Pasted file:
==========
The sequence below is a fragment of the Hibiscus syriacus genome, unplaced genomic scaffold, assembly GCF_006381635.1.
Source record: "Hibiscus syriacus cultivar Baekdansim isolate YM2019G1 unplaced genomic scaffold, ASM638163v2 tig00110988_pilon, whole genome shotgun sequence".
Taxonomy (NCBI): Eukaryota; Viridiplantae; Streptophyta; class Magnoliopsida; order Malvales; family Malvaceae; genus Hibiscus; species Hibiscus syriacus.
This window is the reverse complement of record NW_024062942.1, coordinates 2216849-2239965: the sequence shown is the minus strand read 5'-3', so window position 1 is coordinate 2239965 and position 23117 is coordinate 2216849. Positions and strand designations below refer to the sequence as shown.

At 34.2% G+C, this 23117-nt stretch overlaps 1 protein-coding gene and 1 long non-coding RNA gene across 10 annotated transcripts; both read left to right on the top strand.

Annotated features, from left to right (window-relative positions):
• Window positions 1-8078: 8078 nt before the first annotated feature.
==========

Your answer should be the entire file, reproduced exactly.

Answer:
The sequence below is a fragment of the Hibiscus syriacus genome, unplaced genomic scaffold, assembly GCF_006381635.1.
Source record: "Hibiscus syriacus cultivar Baekdansim isolate YM2019G1 unplaced genomic scaffold, ASM638163v2 tig00110988_pilon, whole genome shotgun sequence".
Taxonomy (NCBI): Eukaryota; Viridiplantae; Streptophyta; class Magnoliopsida; order Malvales; family Malvaceae; genus Hibiscus; species Hibiscus syriacus.
This window is the reverse complement of record NW_024062942.1, coordinates 2216849-2239965: the sequence shown is the minus strand read 5'-3', so window position 1 is coordinate 2239965 and position 23117 is coordinate 2216849. Positions and strand designations below refer to the sequence as shown.

At 34.2% G+C, this 23117-nt stretch overlaps 1 protein-coding gene and 1 long non-coding RNA gene across 10 annotated transcripts; both read left to right on the top strand.

Annotated features, from left to right (window-relative positions):
• Window positions 1-8078: 8078 nt before the first annotated feature.